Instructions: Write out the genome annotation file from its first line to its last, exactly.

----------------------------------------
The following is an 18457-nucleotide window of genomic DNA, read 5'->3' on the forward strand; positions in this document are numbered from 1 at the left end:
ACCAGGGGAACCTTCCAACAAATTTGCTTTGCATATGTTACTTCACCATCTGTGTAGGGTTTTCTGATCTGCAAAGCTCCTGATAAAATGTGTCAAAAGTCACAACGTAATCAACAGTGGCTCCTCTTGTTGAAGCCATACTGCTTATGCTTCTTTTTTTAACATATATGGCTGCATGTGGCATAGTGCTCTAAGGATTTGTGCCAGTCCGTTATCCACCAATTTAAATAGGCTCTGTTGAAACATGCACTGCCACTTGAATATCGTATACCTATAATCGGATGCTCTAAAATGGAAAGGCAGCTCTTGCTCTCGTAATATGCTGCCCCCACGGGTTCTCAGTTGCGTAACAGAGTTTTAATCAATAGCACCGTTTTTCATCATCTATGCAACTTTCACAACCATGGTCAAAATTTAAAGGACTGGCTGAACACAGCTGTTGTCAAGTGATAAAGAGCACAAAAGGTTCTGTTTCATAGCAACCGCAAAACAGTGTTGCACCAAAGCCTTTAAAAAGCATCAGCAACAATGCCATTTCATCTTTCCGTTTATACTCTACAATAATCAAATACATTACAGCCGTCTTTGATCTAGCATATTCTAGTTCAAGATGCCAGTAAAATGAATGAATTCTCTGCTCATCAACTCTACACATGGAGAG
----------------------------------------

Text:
The following is an 18457-nucleotide window of genomic DNA, read 5'->3' on the forward strand; positions in this document are numbered from 1 at the left end:
ACCAGGGGAACCTTCCAACAAATTTGCTTTGCATATGTTACTTCACCATCTGTGTAGGGTTTTCTGATCTGCAAAGCTCCTGATAAAATGTGTCAAAAGTCACAACGTAATCAACAGTGGCTCCTCTTGTTGAAGCCATACTGCTTATGCTTCTTTTTTTAACATATATGGCTGCATGTGGCATAGTGCTCTAAGGATTTGTGCCAGTCCGTTATCCACCAATTTAAATAGGCTCTGTTGAAACATGCACTGCCACTTGAATATCGTATACCTATAATCGGATGCTCTAAAATGGAAAGGCAGCTCTTGCTCTCGTAATATGCTGCCCCCACGGGTTCTCAGTTGCGTAACAGAGTTTTAATCAATAGCACCGTTTTTCATCATCTATGCAACTTTCACAACCATGGTCAAAATTTAAAGGACTGGCTGAACACAGCTGTTGTCAAGTGATAAAGAGCACAAAAGGTTCTGTTTCATAGCAACCGCAAAACAGTGTTGCACCAAAGCCTTTAAAAAGCATCAGCAACAATGCCATTTCATCTTTCCGTTTATACTCTACAATAATCAAATACATTACAGCCGTCTTTGATCTAGCATATTCTAGTTCAAGATGCCAGTAAAATGAATGAATTCTCTGCTCATCAACTCTACACATGGAGAG